A funny thing happened on the way to the Lions | Ferry Home Companion

Howard Schonberger

Howard Schonberger

Every once in a while (around my birthday usually) I read the horoscope in our sister paper, The Islands Weekly. On April 6, Pisces said all my good stars were being attacked by Mars and it could affect my home, job, health, etc.

I shrugged it off, although I was plenty tired. On Sunday morning, we had gone to the Carter Ranch at dawn for Easter Sunrise Services. Then we attended the Easter Breakfast at Friday Harbor Presbyterian Church. We were accompanied by Helen’s sister, Margy, who had spent the last two weeks of her rehab therapy with us after breaking her hip and femur during a cruise in January. Easter afternoon, we returned Margy to her condo in Fairhaven where she was now able to negotiate the stairs after great rehab by nurses in Friday Harbor.

Monday, we attended the second funeral of the brothers Nash, Charlie and then Al. It seemed unreal to lose two such fine gentlemen and friends so closely together.

I was really getting depressed when I picked up the Weekly and saw that horoscope Tuesday morning. I hated to go to the Lions Club that day but I did my duty, stopped at the bank ATM and started to the Legion Hall. Suddenly, my one good eye started to flash on and off. No pain, but a bad symptom. I turned right to go to Burk Gossom’s San Juan Healthcare, creeping all the way. Once there, I was rushed into the room where they took my vitals.

The nurse told me to sit down. Dr. Gossom said, “Is this right?” when he read the figures. “I did it twice,” said Nurse Mayo. Dr. Gossom left the room and was back in a few seconds. “What’s going on?” I asked.

“I’ve ordered a helicopter. You’re going to St. Joe’s for a pacemaker.”

“Why?” I asked. “Can’t I take the ferry?”

“Your heart rate, your pulse, is 26 to 28. It should never be less than 60.” I was stunned. “You don’t have to go, but you won’t last a year if you don’t get there quickly. You’re not pumping enough blood. OK?”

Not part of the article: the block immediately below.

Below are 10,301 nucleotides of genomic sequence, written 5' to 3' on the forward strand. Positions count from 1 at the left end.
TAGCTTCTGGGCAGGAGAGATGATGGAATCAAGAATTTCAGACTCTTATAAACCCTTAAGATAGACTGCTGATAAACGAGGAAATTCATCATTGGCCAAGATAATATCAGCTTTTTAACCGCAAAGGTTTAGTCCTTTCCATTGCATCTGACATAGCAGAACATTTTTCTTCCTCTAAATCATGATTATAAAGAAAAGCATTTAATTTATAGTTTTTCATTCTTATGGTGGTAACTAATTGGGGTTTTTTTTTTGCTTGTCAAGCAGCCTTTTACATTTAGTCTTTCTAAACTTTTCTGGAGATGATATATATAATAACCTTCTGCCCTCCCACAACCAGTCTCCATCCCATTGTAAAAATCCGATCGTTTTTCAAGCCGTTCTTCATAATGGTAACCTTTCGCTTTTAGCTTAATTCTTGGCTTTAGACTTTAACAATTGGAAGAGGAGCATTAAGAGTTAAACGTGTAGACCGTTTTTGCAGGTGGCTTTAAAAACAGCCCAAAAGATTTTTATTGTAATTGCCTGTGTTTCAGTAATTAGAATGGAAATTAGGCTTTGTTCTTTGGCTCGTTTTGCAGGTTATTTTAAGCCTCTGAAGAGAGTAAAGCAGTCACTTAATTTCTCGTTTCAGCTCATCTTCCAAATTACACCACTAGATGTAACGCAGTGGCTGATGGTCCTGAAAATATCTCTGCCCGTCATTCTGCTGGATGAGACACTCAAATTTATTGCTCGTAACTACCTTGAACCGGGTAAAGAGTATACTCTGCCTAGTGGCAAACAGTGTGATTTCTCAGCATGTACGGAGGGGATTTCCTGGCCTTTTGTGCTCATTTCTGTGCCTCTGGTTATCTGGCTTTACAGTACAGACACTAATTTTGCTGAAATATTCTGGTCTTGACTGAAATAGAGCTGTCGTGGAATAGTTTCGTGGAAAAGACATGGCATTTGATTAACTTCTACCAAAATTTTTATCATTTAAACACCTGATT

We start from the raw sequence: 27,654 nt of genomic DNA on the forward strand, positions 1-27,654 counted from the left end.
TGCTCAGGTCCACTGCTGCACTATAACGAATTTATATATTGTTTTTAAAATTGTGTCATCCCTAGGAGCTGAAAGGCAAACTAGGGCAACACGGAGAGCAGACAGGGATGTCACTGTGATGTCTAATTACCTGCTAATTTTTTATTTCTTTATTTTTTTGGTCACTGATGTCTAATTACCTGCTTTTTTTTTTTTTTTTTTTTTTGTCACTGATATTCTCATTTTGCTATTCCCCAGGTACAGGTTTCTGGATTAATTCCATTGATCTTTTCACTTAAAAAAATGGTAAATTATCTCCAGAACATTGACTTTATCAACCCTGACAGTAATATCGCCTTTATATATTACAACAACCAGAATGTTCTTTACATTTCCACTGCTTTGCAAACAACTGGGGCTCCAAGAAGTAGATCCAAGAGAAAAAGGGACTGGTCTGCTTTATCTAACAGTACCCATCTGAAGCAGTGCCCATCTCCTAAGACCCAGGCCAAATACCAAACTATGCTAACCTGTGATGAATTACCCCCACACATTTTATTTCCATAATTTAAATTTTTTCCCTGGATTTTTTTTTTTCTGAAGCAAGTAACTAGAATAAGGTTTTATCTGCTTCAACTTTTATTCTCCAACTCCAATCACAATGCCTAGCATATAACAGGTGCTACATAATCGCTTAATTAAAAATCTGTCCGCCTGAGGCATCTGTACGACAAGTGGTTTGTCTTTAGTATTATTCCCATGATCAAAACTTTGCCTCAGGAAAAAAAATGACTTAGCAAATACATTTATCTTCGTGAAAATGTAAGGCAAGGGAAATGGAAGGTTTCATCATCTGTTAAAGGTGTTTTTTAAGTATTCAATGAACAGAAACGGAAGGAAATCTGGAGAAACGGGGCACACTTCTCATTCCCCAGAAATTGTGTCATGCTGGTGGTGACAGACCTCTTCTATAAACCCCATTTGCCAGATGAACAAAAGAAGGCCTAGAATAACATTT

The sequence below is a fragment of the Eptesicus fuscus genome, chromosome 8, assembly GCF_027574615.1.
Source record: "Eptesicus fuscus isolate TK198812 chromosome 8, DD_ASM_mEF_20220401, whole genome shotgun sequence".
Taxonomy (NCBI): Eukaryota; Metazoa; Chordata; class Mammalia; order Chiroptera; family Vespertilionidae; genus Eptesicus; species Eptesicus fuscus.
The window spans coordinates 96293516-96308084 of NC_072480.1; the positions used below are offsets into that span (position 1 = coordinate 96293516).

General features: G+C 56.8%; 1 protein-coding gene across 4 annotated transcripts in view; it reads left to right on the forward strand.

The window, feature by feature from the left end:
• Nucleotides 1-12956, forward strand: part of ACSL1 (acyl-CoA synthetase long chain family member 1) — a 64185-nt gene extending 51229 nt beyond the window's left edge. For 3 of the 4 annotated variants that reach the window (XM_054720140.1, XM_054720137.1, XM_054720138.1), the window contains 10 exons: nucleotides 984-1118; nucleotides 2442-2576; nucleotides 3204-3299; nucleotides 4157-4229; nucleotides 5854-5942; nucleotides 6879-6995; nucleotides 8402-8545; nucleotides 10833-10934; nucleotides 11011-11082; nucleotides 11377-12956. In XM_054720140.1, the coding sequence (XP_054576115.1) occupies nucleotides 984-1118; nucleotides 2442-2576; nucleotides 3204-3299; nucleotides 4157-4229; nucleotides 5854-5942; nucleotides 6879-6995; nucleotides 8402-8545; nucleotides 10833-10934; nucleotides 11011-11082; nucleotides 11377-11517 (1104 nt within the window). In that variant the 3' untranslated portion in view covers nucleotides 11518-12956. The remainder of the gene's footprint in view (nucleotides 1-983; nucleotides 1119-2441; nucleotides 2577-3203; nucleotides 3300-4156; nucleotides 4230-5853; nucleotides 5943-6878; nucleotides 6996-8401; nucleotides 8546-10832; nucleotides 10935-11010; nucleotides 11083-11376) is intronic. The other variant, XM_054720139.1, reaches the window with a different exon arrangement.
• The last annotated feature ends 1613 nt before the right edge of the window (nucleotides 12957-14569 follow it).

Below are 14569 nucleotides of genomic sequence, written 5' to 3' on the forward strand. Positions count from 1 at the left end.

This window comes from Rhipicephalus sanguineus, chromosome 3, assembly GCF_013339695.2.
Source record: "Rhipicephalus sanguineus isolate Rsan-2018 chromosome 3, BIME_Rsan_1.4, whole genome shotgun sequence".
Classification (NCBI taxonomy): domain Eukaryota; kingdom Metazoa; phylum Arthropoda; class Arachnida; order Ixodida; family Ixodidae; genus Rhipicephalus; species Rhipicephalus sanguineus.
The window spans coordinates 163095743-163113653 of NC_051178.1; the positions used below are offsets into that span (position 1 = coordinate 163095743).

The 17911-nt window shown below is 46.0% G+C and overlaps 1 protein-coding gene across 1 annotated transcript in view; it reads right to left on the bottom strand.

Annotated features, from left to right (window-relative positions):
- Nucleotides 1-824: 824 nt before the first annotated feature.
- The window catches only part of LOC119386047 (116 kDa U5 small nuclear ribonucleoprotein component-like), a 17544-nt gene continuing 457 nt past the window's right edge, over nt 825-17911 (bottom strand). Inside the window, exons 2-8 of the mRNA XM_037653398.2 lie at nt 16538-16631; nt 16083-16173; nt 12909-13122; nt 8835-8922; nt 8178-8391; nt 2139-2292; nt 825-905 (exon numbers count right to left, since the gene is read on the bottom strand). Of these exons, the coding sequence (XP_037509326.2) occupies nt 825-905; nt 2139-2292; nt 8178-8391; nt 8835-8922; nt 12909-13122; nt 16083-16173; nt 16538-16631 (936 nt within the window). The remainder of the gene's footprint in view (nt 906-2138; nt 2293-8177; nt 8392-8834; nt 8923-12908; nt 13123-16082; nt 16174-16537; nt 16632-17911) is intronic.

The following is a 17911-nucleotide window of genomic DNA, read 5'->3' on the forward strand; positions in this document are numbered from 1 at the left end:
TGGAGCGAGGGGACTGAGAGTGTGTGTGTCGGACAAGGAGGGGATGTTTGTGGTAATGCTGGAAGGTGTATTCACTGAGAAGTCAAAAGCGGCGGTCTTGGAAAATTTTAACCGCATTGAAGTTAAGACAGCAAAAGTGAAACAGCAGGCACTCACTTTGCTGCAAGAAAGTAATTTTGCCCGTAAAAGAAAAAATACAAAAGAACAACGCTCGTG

I didn’t see much choice. “Go for it.”

Just then the EMTs arrived and started securing me.

Helen arrived as I was wheeled to the aid van. At the airport they slid me into the tiny helicopter. The ceiling was three inches from my nose. “Made In China” was printed on the ceiling. Looking between my spread feet I could see a great view of the island as we rose rapidly eastward. I silently apologized to neighbor Lynn Loring for the noise and waved goodbye to my house next door.

The EMTs asked me questions and reported to headquarters various numbers. I heard one of them say, “That’s the lowest number I’ve seen on someone still awake.” All I could think of was the column I had written a few weeks before on my birthday about all my rules for staying healthy. I shrugged, thinking they could always run a retraction. Still no pain. Probably the stuff they were feeding into my veins was working. They told me Helen was taking the next ferry to join me in Bellingham. We landed at the hospital and gurneyed me to my room.

At the cardiology floor, where more than a dozen experts have made St. Joseph’s Hospital an icon in heart treatment, I was given more IVs, questions about my past records. I told them about having had bronchiectasis since WWII and the fact that my collapsed middle right lobe caused my heart to move over a bit. They took X-rays and other tests and Drs. John McGregor, surgeon, and Peter Beglin, cardiologist, set me up for the implant of a pacemaker under my left collarbone on Wednesday. I felt better all the time as they went through the explanations.

I can’t say enough about how great that hospital was. Helen arrived and they put a cot in the room for her to be with me during my stay. What a pleasant surprise. The surgery was a piece of cake. When I woke up I was ravenous. When I finally was allowed to eat, everything tasted wonderful … my taste buds were working as they hadn’t in years. All of my senses were coming to, as though they had been dulled for years.

The second night, a nurse assistant walked me around the hall three times and twice around the next afternoon. I was ready to go home but had to wait till Friday morning. They did an angiogram with dye so they could see how my blood flow was doing. I passed with flying blue colors.

So there now. No retraction. I listened to my body. I reported to the doctor when I didn’t feel right.

Now, I feel 10 years younger. No shortness of breath climbing a few stairs. Good appetite (even hospital food!). And it doesn’t hurt when you live in a place like San Juan Island, wise enough to get health care with an organization like PeaceHealth building our new hospital in Friday Harbor. From top to bottom, that staff is as saintly as its name St. Joseph implies. They will truly make a difference to all of us.

The batteries on a pacemaker last 10 to 15 years and can be hooked up by telephone to headquarters. Medtronic sets up your phone so as an implant owner you can confer with Dr. Christine Andersen in Anacortes on a regular basis, or in case of problems. She also comes to the clinic on regular appointments every month or so.

What a wonderful world we live in!

— Contact Howard Schonberger at 378-5696 or hschonberger@sanjuanjournal.com